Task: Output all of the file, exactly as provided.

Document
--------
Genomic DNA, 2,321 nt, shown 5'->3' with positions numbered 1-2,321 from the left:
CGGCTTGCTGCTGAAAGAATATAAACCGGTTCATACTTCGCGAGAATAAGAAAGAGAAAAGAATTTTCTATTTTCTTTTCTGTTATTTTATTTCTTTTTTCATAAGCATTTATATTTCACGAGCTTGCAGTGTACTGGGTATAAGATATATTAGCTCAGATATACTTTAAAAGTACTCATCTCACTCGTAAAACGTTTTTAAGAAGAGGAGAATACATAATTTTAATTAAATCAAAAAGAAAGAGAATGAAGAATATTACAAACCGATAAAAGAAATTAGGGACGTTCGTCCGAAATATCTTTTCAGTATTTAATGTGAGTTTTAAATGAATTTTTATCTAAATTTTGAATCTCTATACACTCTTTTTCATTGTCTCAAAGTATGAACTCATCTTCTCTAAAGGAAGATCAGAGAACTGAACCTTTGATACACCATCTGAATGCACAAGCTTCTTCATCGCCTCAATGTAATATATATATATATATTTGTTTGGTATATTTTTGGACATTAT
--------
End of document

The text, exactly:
Genomic DNA, 2,321 nt, shown 5'->3' with positions numbered 1-2,321 from the left:
CGGCTTGCTGCTGAAAGAATATAAACCGGTTCATACTTCGCGAGAATAAGAAAGAGAAAAGAATTTTCTATTTTCTTTTCTGTTATTTTATTTCTTTTTTCATAAGCATTTATATTTCACGAGCTTGCAGTGTACTGGGTATAAGATATATTAGCTCAGATATACTTTAAAAGTACTCATCTCACTCGTAAAACGTTTTTAAGAAGAGGAGAATACATAATTTTAATTAAATCAAAAAGAAAGAGAATGAAGAATATTACAAACCGATAAAAGAAATTAGGGACGTTCGTCCGAAATATCTTTTCAGTATTTAATGTGAGTTTTAAATGAATTTTTATCTAAATTTTGAATCTCTATACACTCTTTTTCATTGTCTCAAAGTATGAACTCATCTTCTCTAAAGGAAGATCAGAGAACTGAACCTTTGATACACCATCTGAATGCACAAGCTTCTTCATCGCCTCAATGTAATATATATATATATATTTGTTTGGTATATTTTTGGACATTAT